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Löw, El‘azar

(1758–1837), rabbi and yeshiva head. El‘azar Löw was born in Wodzisław, Poland to a rabbinical family; his father, Aryeh Leib, was a wealthy merchant. El‘azar studied with his grandfather Pinḥas Zelig, author of ‘Ateret paz, until the age of 16. After his marriage the following year, he was elected a dayan (rabbinic judge) of his native town. At age 20 he was appointed rabbi of Pilica, Poland, where he served for two decades. In 1800, he became the rabbi of the Moravian community of Triesch (now Ťrešt’), at the recommendation of Moravia’s chief rabbi, Mordekhai Benet.

A dynamic personality, Löw moved about the Habsburg monarchy, serving various communities: Pilsen-Klattau in Bohemia (1812–1815); Triesch once again (1815–1821); Liptószentmiklós in Hungary (today Liptovský Mikuláš, Slovakia; 1821–1830); and finally Abaujszántó (1830–1837). In all his posts, he led yeshivas that attracted many students; some of his written works are based on his lectures. His approach tended toward rational analysis rather than pilpul (dialectic) style.

Shemen rokeaḥ, the first book by which Löw is popularly known, was published before he was 30, and became a standard work of rabbinical literature. Unusual at the time, he published another dozen books in his lifetime ranging from homiletics, commentaries on the codes (Yoreh de‘ah),responsa, and novellae. Löw played an important role in the battle against religious reform. He vehemently opposed the Reform rabbi Aharon Chorin, and included stringent views against the temple in Hamburg in Eleh divre ha-berit (1819).

After the death of Löw’s wife in 1792, he married the daughter of Avraham Yitsḥak Katz, the rabbi of Pińczów and author of Keter kehunah. Löw’s numerous descendants played important roles throughout the Habsburg monarchy. Most notable of his children was Binyamin Ze’ev (Volf) Löw, known by the work Sha‘are Torah and respected in his position as rabbi and head of yeshivas in Kolín and Verbo.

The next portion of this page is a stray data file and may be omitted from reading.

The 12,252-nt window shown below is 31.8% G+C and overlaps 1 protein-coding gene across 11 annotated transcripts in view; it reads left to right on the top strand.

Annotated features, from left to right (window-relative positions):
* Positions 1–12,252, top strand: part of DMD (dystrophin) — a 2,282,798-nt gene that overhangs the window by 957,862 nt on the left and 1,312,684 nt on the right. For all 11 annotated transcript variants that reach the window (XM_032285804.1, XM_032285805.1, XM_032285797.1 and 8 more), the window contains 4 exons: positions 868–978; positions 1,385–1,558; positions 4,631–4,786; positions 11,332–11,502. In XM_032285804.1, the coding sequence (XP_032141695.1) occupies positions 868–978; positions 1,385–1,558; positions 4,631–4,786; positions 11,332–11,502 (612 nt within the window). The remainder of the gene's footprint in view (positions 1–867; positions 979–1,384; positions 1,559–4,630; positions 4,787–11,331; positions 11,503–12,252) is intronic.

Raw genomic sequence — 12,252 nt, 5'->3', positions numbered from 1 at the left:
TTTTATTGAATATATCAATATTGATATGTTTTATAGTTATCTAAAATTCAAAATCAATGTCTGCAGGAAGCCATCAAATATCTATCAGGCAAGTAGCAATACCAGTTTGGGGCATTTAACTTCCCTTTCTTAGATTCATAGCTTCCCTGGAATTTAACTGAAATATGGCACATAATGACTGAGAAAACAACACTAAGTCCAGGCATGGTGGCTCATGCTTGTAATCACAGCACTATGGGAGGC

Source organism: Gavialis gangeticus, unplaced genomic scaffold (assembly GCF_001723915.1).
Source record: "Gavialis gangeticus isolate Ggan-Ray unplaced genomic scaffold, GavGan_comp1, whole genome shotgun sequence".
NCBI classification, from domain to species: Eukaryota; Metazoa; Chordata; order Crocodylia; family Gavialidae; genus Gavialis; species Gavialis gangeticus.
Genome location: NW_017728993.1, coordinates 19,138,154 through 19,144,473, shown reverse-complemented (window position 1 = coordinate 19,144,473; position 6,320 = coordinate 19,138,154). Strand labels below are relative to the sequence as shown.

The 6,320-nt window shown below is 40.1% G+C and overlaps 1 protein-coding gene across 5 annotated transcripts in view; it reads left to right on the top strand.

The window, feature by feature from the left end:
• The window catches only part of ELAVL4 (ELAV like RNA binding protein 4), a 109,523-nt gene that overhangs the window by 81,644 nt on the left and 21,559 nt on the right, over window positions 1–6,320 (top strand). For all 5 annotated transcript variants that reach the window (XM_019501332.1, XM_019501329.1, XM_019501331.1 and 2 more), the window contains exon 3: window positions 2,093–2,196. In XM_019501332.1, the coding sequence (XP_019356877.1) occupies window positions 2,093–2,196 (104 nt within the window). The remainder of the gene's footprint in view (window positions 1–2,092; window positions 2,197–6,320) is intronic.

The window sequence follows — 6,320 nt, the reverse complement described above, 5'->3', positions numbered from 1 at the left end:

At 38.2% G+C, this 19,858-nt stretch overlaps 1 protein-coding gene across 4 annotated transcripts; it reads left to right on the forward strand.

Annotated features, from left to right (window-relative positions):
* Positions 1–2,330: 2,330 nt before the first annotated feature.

Binyamin Löw’s son and successor as rabbi of Verbo was Yirmiyahu (Jeremiás) Löw, who went on to be the rabbi of Sátoraljaújhely (Újhely). Although he led the Orthodox camp vociferously in the 1860s, he ended his career as a rabbi of what is termed the Status Quo community of that town. Yirmiyahu’s son El‘azar succeeded his father and later was the rabbi of Ungvár; he was possibly the most important Hungarian Orthodox rabbi at the end of the nineteenth century. A great-grandson of El‘azar Löw, Leopold (Aryeh Leib) Lipschitz, rabbi of Abaújszántó, went on to head the nationwide Orthodox organization in Hungary.

Lipschitz’s brother, Hermann Lipschütz, by contrast veered toward modern Orthodoxy, serving as rabbi of Status Quo communities such as Debrecen and Marosvásárhely. A leading role among Bohemian Jewry in the mid-nineteenth century was assumed by another grandson of El‘azar Löw, Albert Kohn, the rabbi of Raudnitz. Kohn’s half-brother, Moses Bloch, served first as rabbi of Leipnik and later taught Talmud at the Rabbinical Seminary of Budapest. Other descendants were the Münz and Singer families of modern rabbis and scholars; two prominent Hungarian intellectuals, Lajos and Menyhért Palágyi, who were Jewish activists during the Law of Reception; and Nathan Birnbaum, the early Zionist, Yiddishist, and Agudas Yisroel leader.

Suggested Reading

Yitsḥak Yosef Kohen, Ḥakhme Hungaryah veha-sifrut ha-toranit bah (Jerusalem, 1996/97), pp. 217–223; Me’ir Vunder, “R. Aryeh Leb Mints,” in Me’ore Galitsyah: Entsiklopedyah le-ḥakhme Galitsyah, vol. 3, cols. 855–857 (Jerusalem, 1986).